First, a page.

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24 of 24 people found the following review helpful
5.0 out of 5 stars Honest & Compelling
This is a very compelling read as Chris Evans gives a very honest insight into the story behind his rise to fame. Some great childhood anecdotes (I could empathise with the schooldays, being of a similar age) and it was very interesting to hear how Chris was fascinated by the allure of the radio and set about learning his craft (with an unexpected early mentor). In the...
Published on 23 Sept. 2010 by Steve Horsfall - Author / Writer

versus
3.0 out of 5 stars Charming read from a charming luvvie
To be honest I've always enjoyed Chris Evans as a TV presenter; his presence on Big Breakfast, Don't Forget your Toothbrush, TFI Friday coincided with my teen years and energy and fun of those shows, and him in particular is infectious. So I was looking forward to learning more about his route to fame and how he helped shape some pioneering formats...
Published 12 months ago by Andrew Roberts


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24 of 24 people found the following review helpful
5.0 out of 5 stars Honest & Compelling, 23 Sept. 2010
This is a very compelling read as Chris Evans gives a very honest insight into the story behind his rise to fame. Some great childhood anecdotes (I could empathise with the schooldays, being of a similar age) and it was very interesting to hear how Chris was fascinated by the allure of the radio and set about learning his craft (with an unexpected early mentor). In the end power did go to his head and frivolous ideas, such as not turning up for work at Radio 1 after a Xmas party, really did backfire. It is a rise and fall tale but Chris is now back up there and I look forward to the next instalment.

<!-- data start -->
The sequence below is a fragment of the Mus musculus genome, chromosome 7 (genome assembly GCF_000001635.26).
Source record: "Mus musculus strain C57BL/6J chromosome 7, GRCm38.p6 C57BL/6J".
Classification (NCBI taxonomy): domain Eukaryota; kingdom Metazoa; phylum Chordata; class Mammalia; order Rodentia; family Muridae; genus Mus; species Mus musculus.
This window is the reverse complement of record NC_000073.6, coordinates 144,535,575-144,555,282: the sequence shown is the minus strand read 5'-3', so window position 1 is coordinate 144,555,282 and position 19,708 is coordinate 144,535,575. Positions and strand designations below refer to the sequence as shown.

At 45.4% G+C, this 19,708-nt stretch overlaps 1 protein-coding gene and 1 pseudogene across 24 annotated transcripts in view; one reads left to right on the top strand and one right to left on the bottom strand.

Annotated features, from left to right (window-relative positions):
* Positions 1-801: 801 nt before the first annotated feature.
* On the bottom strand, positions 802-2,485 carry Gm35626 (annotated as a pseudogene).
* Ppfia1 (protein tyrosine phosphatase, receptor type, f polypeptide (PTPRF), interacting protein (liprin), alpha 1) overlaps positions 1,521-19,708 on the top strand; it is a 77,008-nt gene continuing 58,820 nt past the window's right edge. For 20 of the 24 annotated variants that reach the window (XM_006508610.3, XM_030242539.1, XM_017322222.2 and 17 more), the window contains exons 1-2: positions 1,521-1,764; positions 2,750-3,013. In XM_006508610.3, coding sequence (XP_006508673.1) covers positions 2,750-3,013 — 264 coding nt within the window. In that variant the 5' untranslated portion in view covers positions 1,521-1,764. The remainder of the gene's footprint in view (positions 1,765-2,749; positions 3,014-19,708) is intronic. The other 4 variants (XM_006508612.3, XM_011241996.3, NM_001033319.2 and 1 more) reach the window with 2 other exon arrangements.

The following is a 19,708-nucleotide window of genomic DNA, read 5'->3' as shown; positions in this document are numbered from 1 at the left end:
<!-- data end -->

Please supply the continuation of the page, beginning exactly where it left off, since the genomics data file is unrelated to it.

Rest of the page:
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38 of 39 people found the following review helpful
5.0 out of 5 stars Book is great but NO PHOTOS ON KINDLE VERSION, 6 Oct. 2010
I consider photos to be an essential part of a biography (or autobiography in this case). I was disappointed to find that they were not present in the Kindle version. I have obtained a refund from Amazon and have orderd the traditional book instead.

5 stars for the book, 5 for Amazon's customer services but 0 stars for Harper Collins who somehow think it's OK to issue a sub-standard product.

I came across a section where Chris was talking about his brother and he wrote something along the lines of "And here is a picture of him" and there was no picture. What??? Cheated. May seem petty to some but having recently purchased a Kindle (not cheap) I did not expect to find such shoddy work when the Kindle is perfectly able to display the photos.

Sort yourself out Harper Collins...
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10 of 10 people found the following review helpful
5.0 out of 5 stars This is an excellent business and self-development book, 31 Dec. 2009
I have long suspected that Chris Evans is a sharper cookie than his public carefree personna appears to be. Detailed accounts of how he personally negotiated one-on-one with Richard Branson confirm this. There is no suspicion of a ghost writer; this has clearly been written by Chris himself.